Last year, vice-chair of the United Nations anti-racism committee, Gay McDougall, stated that China had turned East Turkestan (also known as the Xinjiang Uyghur Autonomous Region) into “something resembling a massive internment camp, shrouded in secrecy, a sort of no-rights zone.” Since then, Beijing has invariably rejected the claims and maintained the absurd view that criticism is “western-driven” and “politically-motivated.”
McDougall is a lawyer with a distinguished career combatting human rights violations and racial discrimination worldwide, including in the global campaign to end Apartheid in South Africa. In her intervention, she cited the number of interned Uyghurs and other Turkic peoples as approximately one million.
She also registered concern about a further two million subjected to “‘re-education camps’ for political and cultural indoctrination.” She added Uyghurs were “being treated as enemies of the state based on nothing more than their ethno-religious identity.”
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This was the first time that the mass-internment camps had been raised anywhere in a U.N. forum. The comments from an independent and U.N.-appointed expert were a sharp rebuke for China’s policies and a blow to its international credentials.
Since then, the U.N. rights chief, former Chilean President Michelle Bachelet, has pressed China on two occasions for access to the Uyghur region “to carry out an independent assessment of the continuing reports pointing to wide patterns of enforced disappearances and arbitrary detentions.”
International Concern over Uyghurs
U.N. member states have also highlighted alarm over China’s mass internment. In November last year, an unprecedented number of countries criticized the rapid construction and vast extent of ethno-religious concentration camps.
In a reaction, Chinese Vice Foreign Minister Le Yucheng said that Beijing “will not accept the politically driven accusations from a few countries that are fraught with biases, with total disregard for facts.” This prickly response indicates that China is worried about the globe’s leading multilateral body heading a push against the ethnocide in progress in East Turkestan.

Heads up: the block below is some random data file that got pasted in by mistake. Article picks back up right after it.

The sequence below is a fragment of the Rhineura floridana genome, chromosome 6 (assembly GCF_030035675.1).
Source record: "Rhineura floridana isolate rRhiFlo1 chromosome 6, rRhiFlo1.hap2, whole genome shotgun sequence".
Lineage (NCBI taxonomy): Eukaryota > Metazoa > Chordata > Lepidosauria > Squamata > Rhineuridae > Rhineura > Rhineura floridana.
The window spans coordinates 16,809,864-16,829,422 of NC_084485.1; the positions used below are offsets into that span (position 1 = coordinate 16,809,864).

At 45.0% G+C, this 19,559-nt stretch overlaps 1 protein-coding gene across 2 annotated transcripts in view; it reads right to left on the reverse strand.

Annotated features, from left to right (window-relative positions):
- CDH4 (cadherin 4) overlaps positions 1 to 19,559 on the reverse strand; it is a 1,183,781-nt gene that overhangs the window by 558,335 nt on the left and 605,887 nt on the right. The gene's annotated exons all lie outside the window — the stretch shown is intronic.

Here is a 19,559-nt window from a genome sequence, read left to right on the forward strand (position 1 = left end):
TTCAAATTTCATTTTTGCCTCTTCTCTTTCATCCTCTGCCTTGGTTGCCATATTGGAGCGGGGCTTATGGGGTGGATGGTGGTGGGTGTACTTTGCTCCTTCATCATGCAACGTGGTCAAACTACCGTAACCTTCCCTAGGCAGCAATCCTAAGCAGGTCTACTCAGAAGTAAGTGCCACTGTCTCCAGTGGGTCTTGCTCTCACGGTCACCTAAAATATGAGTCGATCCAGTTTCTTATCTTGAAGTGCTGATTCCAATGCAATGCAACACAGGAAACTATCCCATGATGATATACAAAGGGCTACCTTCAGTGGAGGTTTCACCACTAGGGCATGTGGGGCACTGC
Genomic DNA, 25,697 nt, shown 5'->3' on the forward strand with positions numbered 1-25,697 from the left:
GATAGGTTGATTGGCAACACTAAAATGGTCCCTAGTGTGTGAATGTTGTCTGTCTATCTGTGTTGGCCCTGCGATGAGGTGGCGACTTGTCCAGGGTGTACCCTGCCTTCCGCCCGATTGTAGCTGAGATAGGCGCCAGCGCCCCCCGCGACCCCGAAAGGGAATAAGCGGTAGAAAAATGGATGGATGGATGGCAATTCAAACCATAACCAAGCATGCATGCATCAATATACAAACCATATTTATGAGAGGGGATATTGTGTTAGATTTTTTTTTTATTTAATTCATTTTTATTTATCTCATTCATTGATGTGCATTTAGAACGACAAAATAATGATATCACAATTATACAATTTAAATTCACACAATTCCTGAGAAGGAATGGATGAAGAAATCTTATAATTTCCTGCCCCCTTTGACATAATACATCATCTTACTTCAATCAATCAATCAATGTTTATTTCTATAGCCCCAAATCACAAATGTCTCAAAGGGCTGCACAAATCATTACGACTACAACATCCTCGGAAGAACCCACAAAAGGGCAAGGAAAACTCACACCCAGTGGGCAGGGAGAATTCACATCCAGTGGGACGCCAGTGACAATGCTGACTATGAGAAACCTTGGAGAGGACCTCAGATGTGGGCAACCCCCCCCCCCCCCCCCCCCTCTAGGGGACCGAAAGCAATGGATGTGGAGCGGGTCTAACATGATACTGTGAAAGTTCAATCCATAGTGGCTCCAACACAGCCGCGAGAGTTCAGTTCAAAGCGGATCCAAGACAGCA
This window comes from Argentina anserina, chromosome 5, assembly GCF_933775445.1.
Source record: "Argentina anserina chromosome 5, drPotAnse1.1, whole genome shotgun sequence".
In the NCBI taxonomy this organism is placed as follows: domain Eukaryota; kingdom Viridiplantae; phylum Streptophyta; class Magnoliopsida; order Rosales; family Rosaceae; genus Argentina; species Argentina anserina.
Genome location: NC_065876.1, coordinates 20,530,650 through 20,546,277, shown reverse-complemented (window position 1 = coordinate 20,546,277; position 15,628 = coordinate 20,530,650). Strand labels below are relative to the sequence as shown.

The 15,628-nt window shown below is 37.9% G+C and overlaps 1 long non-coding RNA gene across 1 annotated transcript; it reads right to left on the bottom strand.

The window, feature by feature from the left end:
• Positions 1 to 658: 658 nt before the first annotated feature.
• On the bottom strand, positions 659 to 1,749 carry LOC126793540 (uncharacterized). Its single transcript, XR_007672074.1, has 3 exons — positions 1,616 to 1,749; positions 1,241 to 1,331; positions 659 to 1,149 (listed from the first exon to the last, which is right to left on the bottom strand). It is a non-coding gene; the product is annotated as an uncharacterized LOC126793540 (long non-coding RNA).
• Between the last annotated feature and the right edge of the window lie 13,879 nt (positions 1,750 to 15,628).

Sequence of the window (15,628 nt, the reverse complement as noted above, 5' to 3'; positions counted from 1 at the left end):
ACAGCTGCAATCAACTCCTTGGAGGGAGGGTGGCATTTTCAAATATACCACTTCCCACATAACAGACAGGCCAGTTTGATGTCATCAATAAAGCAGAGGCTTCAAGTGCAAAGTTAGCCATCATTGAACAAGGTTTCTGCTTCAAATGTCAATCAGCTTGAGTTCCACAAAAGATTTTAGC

Beijing’s counter-strategy has been to build a narrative that criticism is “western-driven” and “politically-motivated.” This smokescreen diverts attention from the concern expressed by independent U.N. experts and officials towards the ideological domain where criticism of China equals support for “western hegemony.”
Last month, 22 nations signed a letter highlighting the emergency in East Turkestan. Signatories included states from across Europe, Australia, Japan, and Canada. This statement, together with U.S. officials’ repeated condemnations of conditions for Uyghurs, has prompted China to form what has been called a “global coalition of human rights violators to defend its record in Xinjiang.”
Just days after the letter addressing China’s policies, a group of 37 countries signed a similar letter defending China. The countries in this coalition include regimes who need China’s support for their repressive policies, such as North Korea, Venezuela, and Saudi Arabia. Others, like the Palestinian Authority, have returned favors for previous assistance from Beijing.
Of course, China’s economic largesse factors into the alignment of some states with the unsubstantiated claim that the concentration camps are merely “vocational training centers.” The ethnocide of the Uyghurs is just collateral damage in this cynical game of political bloc-building, and now 50 states backing the concentration camps have ceded any moral high ground in opposing racial and religious discrimination elsewhere.
The framing of China as a leader of “developing” or decolonizing nations is absurd. President Xi Jinping and the Chinese Communist Party represent an ideology that denies liberation and self-determination.
The parallel cultural genocide occurring in Tibet is evidence of a regime ready to expend its power for political and economic ascendancy at the expense of indigenous people. China is a leader in spreading Islamophobia and ethno-religious discrimination. One merely needs to look at China’s diplomatic corps for further evidence of systemic racism. Therefore, decolonizing states should see the repression of Uyghurs as a struggle against the kind of subjugation and exclusion they have endured.
The general public in many of these states feels differently than their governments. In Indonesia, Malaysia, Kuwait, Russia, Kyrgyzstan, and other countries, ordinary people have spoken out against the internment of the Uyghurs and China’s political and economic domination over East Turkestan.
Uyghurs call on these friends to remind China that the decolonizing world does not endorse Beijing’s Uyghur ethnocide and to pressure their governments to support the closure of the camps.
The plight of the Uyghurs is the plight of all vulnerable people.Disclaimer: The views and opinions expressed here are those of the author and do not necessarily reflect the editorial position of The Globe Post.
Director of Uyghur Human Rights Project